Growing trend to impose life in jail
14 April 2005, AMSTERDAM — The sentencing of an Eindhoven man to life in jail for a fatal arson attack on Thursday is the latest example of the increasing readiness of courts to impose the heaviest penalty known to Dutch law.
14 April 2005
AMSTERDAM — The sentencing of an Eindhoven man to life in jail for a fatal arson attack on Thursday is the latest example of the increasing readiness of courts to impose the heaviest penalty known to Dutch law.
In terms of life sentences, 2004 was a record year in the Netherlands: courts imposed life on six occasions.
So far this year — including the Eindhoven case — courts have imposed four life sentences and it looks like last year's record will be exceeded.
Each of the life sentences this year were imposed by a trial court, leaving open the possibility an appeals court will overturn or reduce the sentences.
Life means life in the Netherlands: a defendant can only be released from a life term if granted a pardon. This has not happened in 36 years.
In Britain and Ireland, in contrast, prisoners serving life can be granted parole, depending on the circumstances, after a definite period of time — sometimes 12 or 14 years. They risk being returned to jail to serve out their sentences if they re-offend, or if the police suspect they are a risk to the public.
Dutch courts sometimes come in for criticism for not being harsh enough in serious cases, compared to courts in other countries.
Observers in the Netherlands and outside were surprised, for instance, when Volkert van de G. was jailed for 18 years and not longer for assassinating politician Pim Fortuyn in Hilversum in May 2002.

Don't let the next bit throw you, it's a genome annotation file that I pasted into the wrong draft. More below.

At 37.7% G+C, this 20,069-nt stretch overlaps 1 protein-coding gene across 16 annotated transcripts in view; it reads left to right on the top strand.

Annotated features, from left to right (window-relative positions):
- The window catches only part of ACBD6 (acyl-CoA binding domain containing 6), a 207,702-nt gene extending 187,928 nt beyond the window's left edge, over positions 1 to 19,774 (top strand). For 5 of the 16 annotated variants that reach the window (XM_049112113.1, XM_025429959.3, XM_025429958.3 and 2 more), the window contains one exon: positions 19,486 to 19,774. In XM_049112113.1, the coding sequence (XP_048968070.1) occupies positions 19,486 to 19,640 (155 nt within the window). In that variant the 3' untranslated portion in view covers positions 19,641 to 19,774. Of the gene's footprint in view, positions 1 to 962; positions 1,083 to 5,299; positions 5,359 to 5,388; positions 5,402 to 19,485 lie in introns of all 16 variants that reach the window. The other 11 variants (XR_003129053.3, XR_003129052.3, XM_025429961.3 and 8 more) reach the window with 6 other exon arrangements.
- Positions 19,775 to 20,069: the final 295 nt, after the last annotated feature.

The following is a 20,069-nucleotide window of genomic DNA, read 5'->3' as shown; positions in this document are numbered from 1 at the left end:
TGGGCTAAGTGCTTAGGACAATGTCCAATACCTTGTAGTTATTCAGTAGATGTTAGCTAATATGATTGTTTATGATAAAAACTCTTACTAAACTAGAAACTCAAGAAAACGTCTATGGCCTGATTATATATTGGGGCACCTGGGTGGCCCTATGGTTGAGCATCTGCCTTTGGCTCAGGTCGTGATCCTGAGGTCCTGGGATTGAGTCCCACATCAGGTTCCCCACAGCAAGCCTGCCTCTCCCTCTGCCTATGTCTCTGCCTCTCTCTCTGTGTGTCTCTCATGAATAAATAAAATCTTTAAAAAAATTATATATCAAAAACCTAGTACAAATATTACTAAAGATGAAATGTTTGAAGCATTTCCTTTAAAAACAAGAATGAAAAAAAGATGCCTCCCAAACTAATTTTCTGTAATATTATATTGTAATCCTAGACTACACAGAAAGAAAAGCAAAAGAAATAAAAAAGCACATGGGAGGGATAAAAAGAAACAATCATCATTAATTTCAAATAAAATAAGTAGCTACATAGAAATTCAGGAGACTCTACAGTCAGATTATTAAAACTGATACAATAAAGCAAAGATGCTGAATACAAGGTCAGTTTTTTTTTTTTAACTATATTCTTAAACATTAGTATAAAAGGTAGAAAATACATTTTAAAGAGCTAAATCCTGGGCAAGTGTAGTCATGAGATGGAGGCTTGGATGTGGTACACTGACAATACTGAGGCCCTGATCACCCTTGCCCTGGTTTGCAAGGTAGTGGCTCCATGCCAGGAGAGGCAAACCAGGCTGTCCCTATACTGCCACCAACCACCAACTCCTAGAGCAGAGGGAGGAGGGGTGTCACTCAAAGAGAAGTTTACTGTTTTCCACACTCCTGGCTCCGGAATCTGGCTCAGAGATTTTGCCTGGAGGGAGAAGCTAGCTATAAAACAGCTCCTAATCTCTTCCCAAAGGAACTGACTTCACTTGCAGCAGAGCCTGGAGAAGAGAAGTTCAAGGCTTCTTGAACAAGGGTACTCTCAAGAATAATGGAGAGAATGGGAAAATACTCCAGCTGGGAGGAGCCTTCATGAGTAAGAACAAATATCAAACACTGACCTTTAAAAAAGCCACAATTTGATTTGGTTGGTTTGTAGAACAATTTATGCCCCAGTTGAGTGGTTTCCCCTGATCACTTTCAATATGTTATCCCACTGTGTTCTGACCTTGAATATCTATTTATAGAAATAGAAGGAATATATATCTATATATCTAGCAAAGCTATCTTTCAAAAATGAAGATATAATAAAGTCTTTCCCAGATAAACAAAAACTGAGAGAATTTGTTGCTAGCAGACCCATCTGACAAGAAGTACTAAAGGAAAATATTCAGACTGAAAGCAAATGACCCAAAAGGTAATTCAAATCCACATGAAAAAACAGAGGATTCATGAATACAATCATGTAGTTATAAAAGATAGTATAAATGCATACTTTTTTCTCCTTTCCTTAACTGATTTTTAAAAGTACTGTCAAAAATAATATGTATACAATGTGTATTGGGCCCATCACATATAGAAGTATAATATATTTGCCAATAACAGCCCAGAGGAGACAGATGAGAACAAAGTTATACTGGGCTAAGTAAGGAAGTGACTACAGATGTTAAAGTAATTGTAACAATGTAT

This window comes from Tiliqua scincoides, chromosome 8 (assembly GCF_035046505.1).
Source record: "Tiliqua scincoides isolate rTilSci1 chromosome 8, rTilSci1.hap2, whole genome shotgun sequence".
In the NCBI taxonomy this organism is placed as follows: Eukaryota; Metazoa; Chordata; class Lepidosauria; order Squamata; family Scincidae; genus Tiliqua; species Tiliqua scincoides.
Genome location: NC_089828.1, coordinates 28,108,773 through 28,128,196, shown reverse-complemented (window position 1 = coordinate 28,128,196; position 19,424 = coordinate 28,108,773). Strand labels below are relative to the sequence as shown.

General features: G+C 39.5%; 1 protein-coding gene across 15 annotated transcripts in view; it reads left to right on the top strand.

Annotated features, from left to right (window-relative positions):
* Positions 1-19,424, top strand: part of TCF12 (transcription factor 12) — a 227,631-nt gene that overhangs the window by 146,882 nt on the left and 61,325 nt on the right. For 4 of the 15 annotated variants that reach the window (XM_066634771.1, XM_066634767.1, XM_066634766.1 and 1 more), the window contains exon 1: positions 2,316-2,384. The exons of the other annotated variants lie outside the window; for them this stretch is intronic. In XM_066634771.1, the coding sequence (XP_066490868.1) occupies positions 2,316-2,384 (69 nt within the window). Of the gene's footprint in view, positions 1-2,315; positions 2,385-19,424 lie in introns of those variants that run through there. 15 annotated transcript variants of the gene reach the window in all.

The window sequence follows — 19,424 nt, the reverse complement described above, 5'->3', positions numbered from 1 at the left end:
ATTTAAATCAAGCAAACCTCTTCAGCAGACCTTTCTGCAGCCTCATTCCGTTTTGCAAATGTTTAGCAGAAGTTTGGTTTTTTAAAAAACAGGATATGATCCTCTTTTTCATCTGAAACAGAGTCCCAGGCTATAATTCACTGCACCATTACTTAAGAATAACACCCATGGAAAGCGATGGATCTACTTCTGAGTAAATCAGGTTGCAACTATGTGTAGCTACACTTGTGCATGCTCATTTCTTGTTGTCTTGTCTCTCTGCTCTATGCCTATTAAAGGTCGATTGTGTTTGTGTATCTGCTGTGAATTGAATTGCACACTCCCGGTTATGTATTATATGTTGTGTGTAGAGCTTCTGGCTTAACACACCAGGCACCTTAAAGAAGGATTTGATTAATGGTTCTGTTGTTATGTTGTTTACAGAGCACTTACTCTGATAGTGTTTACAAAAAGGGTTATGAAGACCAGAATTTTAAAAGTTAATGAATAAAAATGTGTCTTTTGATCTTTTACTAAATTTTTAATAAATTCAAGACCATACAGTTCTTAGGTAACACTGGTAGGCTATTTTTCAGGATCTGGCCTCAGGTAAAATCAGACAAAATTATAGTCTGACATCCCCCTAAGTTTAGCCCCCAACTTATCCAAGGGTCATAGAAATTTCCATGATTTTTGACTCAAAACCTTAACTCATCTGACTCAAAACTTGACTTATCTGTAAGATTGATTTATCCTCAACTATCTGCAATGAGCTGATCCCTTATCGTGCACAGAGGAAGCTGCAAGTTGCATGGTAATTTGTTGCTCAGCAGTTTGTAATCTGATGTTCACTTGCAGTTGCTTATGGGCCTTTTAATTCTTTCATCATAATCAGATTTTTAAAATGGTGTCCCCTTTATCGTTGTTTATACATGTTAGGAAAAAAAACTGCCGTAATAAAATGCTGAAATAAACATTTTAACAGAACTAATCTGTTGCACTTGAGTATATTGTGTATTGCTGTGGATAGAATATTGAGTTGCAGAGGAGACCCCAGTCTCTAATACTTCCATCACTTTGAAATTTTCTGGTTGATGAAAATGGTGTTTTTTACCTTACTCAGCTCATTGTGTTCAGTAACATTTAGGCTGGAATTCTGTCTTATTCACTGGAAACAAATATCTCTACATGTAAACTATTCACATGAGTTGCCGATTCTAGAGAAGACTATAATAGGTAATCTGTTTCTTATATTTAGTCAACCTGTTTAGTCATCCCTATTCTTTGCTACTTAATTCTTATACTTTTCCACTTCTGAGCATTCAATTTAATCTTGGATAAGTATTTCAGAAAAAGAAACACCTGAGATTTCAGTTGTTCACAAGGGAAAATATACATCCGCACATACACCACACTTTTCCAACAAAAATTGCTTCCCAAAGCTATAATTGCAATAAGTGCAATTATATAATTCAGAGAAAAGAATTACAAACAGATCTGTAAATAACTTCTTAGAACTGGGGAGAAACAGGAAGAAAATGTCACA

Likewise, Erwin V., 37, was jailed for 15 years for assassinating Bulgarian criminal Konstantin Dimitrov, 33. He was convicted of shooting Dimitrov in the back of the head in broad daylight on Dam Square in central Amsterdam on 6 December 2003.
A Bulgarian photo model — Tsetsi Petkova, then 23 — who was standing next to Dimitrov was seriously injured, but survived as the bullet traveled through the Dimitrov and struck her. She was disfigured for life.
However, lawyer Willem Anker, who monitors life sentences in the Netherlands, said on Thursday that the threshold for judges in imposing life sentences appears to be getting lower.
"It appears that as more life sentences are imposed, the easier it gets for judges to follow the example," he said.
Prior to the Eindhoven arson case, Arnhem Court imposed a life term on F.B., 45, on 13 March. He was convicted of killing a fellow patient at the Pompekliniek secure psychiatric clinic for offenders in Nijmegen in December 2003.
Both were serving out TBS, an indefinite term of hospitalisation sometimes imposed on offenders who have mental or personality disorders.
A court in The Hague sentenced a 42-year-old local man to life for the murder of a woman, 72, and her son, 52, who had learning difficulties. The defendant and another man were trying to rob the victims, but ended up strangling them. The prosecution had asked for the lesser sentence of 20 years in jail.
On 12 April, Almelo Court jailed German man Roedolf B. to life for shooting and killing a police officer in Enschede on 30 September 2004. A second officer was hit in the head during an ensuing gunbattle, but survived.
B. had a serious cocaine addiction and had spent almost 18 years in jail in Germany for armed robberies. He wanted to avoid being arrested and extradited at any cost to Germany where he was wanted for questioning in relation to two more armed robberies.
In the latest case, Eindhoven man R. M., 37, was jailed for life on Thursday for offering an alcoholic EUR 50 to burn down a neighbour's house, "preferably resulting in deaths".
Two Turkish boys, aged eight and 14, died in the fire and their parents were seriously injured.
Lawyer Anker maintains a database of life sentences in the Netherlands dating back to 1954. At the end of December 2004, there were 24 men and one woman serving life terms in the Netherlands.
Eight of the sentences are not yet irrevocable as the appeals process in these cases has not been exhausted. The last Dutch 'lifer' to receive a pardon was freed in 1969.
[Copyright Expatica News + ANP 2005]
Subject: Dutch news